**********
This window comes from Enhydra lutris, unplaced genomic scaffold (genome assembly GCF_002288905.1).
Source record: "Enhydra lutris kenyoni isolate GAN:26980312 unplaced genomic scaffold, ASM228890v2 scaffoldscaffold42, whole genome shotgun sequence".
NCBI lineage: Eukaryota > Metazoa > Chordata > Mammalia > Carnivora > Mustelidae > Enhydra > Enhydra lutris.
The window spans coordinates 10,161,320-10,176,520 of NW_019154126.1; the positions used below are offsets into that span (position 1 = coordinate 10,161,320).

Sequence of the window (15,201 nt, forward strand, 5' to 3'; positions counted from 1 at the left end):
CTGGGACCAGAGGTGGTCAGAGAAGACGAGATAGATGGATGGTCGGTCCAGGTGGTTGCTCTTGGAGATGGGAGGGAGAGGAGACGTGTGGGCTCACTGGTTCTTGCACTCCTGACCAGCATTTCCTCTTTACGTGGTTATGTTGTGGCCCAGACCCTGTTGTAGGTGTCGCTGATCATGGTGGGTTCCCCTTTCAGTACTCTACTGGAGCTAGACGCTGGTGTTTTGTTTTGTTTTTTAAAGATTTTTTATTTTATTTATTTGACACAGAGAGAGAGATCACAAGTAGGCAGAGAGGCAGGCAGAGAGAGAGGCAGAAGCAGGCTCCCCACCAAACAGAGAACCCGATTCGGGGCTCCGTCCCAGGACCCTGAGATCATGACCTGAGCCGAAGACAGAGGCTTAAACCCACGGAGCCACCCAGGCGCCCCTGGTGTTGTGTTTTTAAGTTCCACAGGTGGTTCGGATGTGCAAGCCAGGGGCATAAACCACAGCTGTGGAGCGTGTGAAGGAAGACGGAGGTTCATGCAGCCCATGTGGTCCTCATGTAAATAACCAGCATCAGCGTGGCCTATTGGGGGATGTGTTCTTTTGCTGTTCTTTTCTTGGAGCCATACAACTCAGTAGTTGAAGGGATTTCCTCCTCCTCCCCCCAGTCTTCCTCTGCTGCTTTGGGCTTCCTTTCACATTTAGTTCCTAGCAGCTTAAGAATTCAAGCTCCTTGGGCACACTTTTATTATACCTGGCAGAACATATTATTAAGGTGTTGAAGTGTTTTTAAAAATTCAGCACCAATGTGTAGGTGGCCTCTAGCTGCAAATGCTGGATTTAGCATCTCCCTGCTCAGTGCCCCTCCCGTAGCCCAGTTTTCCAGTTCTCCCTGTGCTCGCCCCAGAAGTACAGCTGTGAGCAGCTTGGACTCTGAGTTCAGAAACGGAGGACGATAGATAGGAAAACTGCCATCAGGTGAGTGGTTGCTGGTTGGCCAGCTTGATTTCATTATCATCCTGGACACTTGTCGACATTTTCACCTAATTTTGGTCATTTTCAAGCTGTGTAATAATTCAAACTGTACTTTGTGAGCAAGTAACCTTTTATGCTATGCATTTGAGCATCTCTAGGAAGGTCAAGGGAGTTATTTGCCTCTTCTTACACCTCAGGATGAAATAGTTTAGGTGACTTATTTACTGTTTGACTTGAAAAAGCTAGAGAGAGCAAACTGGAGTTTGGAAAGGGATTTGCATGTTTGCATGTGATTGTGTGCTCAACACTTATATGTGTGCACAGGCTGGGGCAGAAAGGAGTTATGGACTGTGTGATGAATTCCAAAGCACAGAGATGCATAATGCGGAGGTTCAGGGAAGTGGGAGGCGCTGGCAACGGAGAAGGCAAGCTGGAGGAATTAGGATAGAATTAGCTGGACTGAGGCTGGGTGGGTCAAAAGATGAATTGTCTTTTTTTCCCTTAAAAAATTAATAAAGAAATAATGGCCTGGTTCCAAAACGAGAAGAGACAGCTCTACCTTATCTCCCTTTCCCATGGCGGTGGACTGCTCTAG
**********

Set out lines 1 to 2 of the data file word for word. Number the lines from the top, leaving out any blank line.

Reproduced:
This window comes from Enhydra lutris, unplaced genomic scaffold (genome assembly GCF_002288905.1).
Source record: "Enhydra lutris kenyoni isolate GAN:26980312 unplaced genomic scaffold, ASM228890v2 scaffoldscaffold42, whole genome shotgun sequence".